More men are dying from Aids -related illnesses even though the infection rate is higher among women, a national survey shows, which health workers say has led them to shifting focus on men by sensitising them on the need to register for anti-retroviral therapy.
More men die because they avoid testing for HIV and hence are not on medication, according to the Rwanda Population-based HIV Impact Assessment (RPHIA) survey.
The report shows that poor health-seeking behaviour, cultural beliefs and alcohol abuse are among the reasons contributing to the higher rate of death among men with HIV.
The RPHIA results further show that men's viral load suppression stands at 65.7 per cent compared with 79.1 per cent among women.
“Men have lower HIV testing rates, less contact with HIV clinical settings and less knowledge of HIV prevention than women,” said the director general of Rwanda Biomedical Centre, Dr Sabin Nsanzimana. “Women have higher rates of HIV, but they take medication so their viral load suppression is high.”
He said that explains why the scale-up of antiretroviral therapy in Rwanda has resulted in an increase of 25 years of the life expectancy between people living with HIV and reduced 78 per cent of Aids-related deaths.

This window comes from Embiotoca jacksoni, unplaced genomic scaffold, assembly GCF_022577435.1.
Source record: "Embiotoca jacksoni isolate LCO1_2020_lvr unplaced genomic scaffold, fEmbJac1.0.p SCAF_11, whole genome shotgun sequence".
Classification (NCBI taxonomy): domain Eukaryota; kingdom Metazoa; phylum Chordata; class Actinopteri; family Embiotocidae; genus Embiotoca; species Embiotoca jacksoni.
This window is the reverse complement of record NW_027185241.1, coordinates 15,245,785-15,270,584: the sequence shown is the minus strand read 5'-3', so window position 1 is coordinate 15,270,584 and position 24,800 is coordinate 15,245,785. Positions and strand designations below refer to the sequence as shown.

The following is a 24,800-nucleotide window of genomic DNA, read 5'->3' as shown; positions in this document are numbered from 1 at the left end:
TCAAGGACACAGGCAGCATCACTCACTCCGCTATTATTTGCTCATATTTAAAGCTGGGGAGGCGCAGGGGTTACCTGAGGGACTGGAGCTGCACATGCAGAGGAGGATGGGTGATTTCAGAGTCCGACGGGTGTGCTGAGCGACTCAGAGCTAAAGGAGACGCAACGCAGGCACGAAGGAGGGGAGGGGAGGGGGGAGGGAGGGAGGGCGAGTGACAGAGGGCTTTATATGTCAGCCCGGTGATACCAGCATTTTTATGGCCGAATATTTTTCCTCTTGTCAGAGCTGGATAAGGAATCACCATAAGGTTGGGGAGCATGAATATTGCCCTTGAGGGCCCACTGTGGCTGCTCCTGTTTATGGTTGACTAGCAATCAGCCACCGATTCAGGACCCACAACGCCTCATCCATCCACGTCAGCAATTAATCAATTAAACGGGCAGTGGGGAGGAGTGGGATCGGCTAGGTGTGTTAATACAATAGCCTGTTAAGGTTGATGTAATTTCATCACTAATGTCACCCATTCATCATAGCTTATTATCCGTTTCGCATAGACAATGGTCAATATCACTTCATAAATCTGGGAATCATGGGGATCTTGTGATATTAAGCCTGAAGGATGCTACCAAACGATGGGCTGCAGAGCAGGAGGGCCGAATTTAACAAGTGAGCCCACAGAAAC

“It is now the right time to focus on sensitising men because it has also been discovered that they are the ones causing the rising number of new HIV cases per year because the majority are not on treatment,” said Dr Nsanzimana.
In an interview with Rwanda Today, Jonson Mugabe who is HIV positive said that it took him more than five years to amass the courage to go for HIV testing.
“I had symptoms of HIV but I was afraid of testing,” said Mr Mugabe. “When I took my wife to the hospital to deliver our baby, she tested positive and the doctors asked me to take the test; my wife saved our lives now we are on HIV treatment and life is normal.”
HIV prevalence among Rwandans aged between 15 and 49 and 15 and 64 years reduced to 2.6 per cent and three per cent from 3.3 and 3.7 per cent respectively in the past six years, the survey shows.